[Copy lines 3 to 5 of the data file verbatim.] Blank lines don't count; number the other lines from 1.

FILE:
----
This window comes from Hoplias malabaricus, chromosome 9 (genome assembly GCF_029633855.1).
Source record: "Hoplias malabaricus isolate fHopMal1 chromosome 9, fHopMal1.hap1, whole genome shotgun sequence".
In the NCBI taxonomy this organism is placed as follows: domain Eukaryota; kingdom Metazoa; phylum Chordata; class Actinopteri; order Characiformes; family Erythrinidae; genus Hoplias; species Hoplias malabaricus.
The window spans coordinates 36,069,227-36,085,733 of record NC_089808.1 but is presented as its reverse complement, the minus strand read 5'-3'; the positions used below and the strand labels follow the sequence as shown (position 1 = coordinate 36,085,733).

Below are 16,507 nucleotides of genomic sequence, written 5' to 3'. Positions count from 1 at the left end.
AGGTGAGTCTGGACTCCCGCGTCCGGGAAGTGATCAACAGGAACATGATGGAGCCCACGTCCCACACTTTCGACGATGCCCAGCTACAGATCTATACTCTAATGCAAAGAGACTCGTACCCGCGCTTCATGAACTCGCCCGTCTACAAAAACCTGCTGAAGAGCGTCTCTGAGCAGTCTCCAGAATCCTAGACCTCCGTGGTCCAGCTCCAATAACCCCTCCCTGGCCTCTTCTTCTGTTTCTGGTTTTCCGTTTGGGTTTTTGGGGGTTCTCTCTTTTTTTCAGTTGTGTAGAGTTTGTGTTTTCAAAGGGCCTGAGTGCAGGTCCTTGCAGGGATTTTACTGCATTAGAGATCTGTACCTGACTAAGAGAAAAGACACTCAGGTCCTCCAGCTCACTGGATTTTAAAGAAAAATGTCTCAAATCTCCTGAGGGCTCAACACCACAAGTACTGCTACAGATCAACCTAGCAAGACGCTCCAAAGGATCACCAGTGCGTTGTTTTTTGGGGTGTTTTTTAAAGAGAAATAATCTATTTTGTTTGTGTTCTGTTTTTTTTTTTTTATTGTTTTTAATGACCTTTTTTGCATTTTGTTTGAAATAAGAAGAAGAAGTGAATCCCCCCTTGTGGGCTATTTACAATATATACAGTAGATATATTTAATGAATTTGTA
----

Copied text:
In the NCBI taxonomy this organism is placed as follows: domain Eukaryota; kingdom Metazoa; phylum Chordata; class Actinopteri; order Characiformes; family Erythrinidae; genus Hoplias; species Hoplias malabaricus.
The window spans coordinates 36,069,227-36,085,733 of record NC_089808.1 but is presented as its reverse complement, the minus strand read 5'-3'; the positions used below and the strand labels follow the sequence as shown (position 1 = coordinate 36,085,733).

Below are 16,507 nucleotides of genomic sequence, written 5' to 3'. Positions count from 1 at the left end.